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A business headshot is a staple of today’s media driven business world. Getting an excellent photo is more than finding some guy with a camera. It’s half finding the RIGHT guy (or gal) with a camera, and half doing your part to get outstanding results.

Do Your Part

1. A banker, a designer, and a musician walk into a studio… Your headshot, as a component of your branding, needs to reflect the personality and tone of your industry, business, and you as a person. If you are a blues guitarist you don’t want to be mistaken for a banker. Angle, lighting, posing, and background all make up the aesthetic tone of a photograph. Be sure you are clear on the message you want your headshot to communicate.

2.  That’s so 2001! Unless you want a new headshot every year or two (and you might), choose clothing with solid colors vs. patterns; patterns date photos faster. Keep your jewelry simple and avoid accessories. Exception: if you’re known for having flair (not of the Office Space variety) and you’re okay with a faster photo expiration date.

3.  You look stiff & unnatural. Probably because you were stiff & unnatural. You have a lot of responsibility in this arena. This is the time to silence the voice in your head which says you never look good in photos – it’s a self-fulfilling prophecy. Your attitude and desire to get the best photo possible is at least 63% of the battle.

4. Death of a headshot. The newspaper is writing an article on you and needs your headshot ASAP. Your hard drive crashes! You have another computer, but the only copy of the file is now a useless jumble of ones and zeroes. BACK UP your headshot files! Have at least three copies saved on different media.

5. Attack of the floating head. Think through the layouts of the three most likely uses for your headshot. This will impact the choice of background(s) to use. If your company’s website design is on a white field, a headshot with a white background will make you look like a floating, severed head.

Select the right photographer

6. “But I paid 50 bucks for it.” Repeat after me, “You get what you pay for.” This is becoming more true as legions of people (who I affectionately refer to as Weekend Warriors) buy a camera at Costco and call themselves “professionals.” It takes luck to produce an acceptable photo; it takes craft to produce an excellent one. Look for a photographer with training and experience in lighting, posing, computer skills, as well as excellent customer service.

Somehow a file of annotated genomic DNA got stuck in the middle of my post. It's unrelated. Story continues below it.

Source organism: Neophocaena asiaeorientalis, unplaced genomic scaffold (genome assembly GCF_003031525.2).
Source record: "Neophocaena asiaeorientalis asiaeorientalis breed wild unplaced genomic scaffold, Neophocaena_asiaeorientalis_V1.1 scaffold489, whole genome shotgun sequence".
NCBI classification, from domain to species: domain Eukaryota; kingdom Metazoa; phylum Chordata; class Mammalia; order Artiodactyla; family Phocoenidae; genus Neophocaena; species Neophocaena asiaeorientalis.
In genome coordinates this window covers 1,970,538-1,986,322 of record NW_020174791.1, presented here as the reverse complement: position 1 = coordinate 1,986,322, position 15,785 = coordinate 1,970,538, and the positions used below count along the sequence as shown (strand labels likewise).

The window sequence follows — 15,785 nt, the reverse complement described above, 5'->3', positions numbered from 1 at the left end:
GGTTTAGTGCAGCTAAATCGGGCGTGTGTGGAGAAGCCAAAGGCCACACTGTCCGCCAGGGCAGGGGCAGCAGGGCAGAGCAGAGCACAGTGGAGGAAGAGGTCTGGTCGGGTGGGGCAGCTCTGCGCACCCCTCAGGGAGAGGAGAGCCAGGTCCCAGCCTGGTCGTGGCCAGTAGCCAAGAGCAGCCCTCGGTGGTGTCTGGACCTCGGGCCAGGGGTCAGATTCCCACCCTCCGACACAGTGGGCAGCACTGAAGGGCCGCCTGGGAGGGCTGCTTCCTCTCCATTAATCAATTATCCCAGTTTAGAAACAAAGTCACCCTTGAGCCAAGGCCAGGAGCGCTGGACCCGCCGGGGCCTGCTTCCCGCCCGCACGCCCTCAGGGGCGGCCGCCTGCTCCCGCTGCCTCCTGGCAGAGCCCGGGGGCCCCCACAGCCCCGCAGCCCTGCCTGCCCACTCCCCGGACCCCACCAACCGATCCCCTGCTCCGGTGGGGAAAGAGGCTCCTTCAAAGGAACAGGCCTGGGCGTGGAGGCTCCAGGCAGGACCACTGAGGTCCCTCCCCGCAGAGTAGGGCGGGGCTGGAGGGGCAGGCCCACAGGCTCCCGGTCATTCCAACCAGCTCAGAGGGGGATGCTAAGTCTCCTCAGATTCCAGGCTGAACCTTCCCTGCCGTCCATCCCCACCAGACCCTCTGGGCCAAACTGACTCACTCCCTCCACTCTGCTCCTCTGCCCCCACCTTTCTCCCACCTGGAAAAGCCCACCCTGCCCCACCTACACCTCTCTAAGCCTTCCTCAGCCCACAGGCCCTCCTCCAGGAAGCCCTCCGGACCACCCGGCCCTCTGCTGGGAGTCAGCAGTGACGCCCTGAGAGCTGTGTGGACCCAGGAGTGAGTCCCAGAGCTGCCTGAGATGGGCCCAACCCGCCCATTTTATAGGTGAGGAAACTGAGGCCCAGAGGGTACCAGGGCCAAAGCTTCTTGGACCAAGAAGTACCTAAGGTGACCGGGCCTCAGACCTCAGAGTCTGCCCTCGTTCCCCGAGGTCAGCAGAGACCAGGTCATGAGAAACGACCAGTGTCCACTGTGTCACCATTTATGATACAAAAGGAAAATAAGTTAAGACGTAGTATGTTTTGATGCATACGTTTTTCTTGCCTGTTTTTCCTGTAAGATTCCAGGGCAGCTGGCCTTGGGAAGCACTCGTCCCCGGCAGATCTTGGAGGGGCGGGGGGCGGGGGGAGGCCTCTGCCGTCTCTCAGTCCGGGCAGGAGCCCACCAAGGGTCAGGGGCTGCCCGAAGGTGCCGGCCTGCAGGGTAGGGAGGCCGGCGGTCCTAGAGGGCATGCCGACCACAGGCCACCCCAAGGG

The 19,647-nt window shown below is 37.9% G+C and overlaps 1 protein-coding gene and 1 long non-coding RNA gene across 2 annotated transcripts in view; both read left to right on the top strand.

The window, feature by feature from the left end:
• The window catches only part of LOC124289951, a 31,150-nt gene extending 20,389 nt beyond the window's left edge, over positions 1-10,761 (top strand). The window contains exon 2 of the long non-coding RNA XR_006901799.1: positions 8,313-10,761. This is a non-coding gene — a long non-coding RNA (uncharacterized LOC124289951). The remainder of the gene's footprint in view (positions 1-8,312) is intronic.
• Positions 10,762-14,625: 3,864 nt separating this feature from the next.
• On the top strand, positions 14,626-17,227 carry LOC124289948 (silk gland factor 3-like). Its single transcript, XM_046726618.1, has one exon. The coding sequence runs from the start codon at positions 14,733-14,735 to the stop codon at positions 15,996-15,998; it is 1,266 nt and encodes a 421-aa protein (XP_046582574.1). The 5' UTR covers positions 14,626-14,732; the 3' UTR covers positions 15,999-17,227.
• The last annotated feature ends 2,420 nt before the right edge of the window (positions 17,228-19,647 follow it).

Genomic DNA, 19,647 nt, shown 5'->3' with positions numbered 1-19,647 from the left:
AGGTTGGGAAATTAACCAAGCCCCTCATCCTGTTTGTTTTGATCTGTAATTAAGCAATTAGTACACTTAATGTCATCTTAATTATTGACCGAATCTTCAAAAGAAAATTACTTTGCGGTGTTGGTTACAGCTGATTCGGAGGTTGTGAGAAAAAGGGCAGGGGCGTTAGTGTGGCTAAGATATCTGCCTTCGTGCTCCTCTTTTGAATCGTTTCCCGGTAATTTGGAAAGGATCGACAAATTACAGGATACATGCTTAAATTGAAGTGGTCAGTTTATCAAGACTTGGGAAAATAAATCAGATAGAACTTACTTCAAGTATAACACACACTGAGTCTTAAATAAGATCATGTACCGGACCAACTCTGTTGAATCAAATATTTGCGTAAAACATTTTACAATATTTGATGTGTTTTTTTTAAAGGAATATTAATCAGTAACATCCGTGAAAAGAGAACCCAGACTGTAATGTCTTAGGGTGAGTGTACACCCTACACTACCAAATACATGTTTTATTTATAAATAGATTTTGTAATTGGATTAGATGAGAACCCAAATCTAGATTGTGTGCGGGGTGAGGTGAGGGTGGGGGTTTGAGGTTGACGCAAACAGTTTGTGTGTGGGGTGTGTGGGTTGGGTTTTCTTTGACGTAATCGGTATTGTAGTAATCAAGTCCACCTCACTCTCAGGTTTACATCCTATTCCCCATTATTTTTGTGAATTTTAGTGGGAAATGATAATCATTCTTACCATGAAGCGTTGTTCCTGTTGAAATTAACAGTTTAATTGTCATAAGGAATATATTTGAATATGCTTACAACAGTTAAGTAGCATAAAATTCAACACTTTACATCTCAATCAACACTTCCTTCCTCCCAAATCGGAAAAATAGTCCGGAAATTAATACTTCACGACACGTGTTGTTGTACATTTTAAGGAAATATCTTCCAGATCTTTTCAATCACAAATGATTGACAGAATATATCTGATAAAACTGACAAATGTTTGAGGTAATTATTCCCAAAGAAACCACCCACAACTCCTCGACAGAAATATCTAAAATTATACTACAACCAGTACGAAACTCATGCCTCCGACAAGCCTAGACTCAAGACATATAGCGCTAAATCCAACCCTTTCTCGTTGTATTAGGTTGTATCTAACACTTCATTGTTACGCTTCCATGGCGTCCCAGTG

Also, it’s essential your photographer have good interpersonal skills which are critical in helping you feel relaxed during your session resulting in better, more natural and personality-filled headshots.

7. The Glowing Diva. We’ve all seen them, the “glamor shots,” featuring huge hair, spotlit backgrounds, radiantly perfect skin. Avoid overly stylized and over produced/contrived headshots – again, think in terms of your branding. This holds true for retouching too; go for a natural, subtle effect. Your clients want predictability and may be jarred when meeting you if your photo makes you look 20 years younger or 30 lbs thinner!

8. Death of a headshot, Part 2. It’s a year after your headshot session and you can’t find your digital photo file. Your photographer was your neighbor Henry (not a real person) who took up photography on the side.  Now you’re trying to reach him for your photo files. Here are some possible scenarios:

A.   Henry moved out of state and you can’t reach him.

B.   Henry still lives next door, but your files went into the trash with his old computer when he got a company provided laptop.

C.   Or, Henry says, “Um, I’m sure I have your photos on CD somewhere… let me call you back when I’ve had a chance to look.”

Full-time, professional photographers, who run a real business, have proper systems in place to archive and retrieve your images efficiently. Or, they will specify their policy on how long they store your files.

With the interconnection between all of our various electronic business tools: websites, blogs, social media channels, etc., an outstanding headshot is more powerful and more important than ever.

For the full article, “How to avoid these 10 business headshot disasters”, go to my blog, The Snapmatt Diaries.

Post by Matt Lemke
January 25, 2011
Matt Lemke is a 10 year veteran professional commercial and portrait photographer specializing in providing high quality imagery for both business and personal uses. His clients include the General Counsel Office of Exxon Mobil Corp., the Austin Bar Association, the Houston Bar Association, Navigant Consulting, and numerous individual business owners and families. Matt serves as the VP of Membership Recruitment for the Austin Chapter of the AMA. You can view his work at,, and his blog, The Snapmatt Diaries.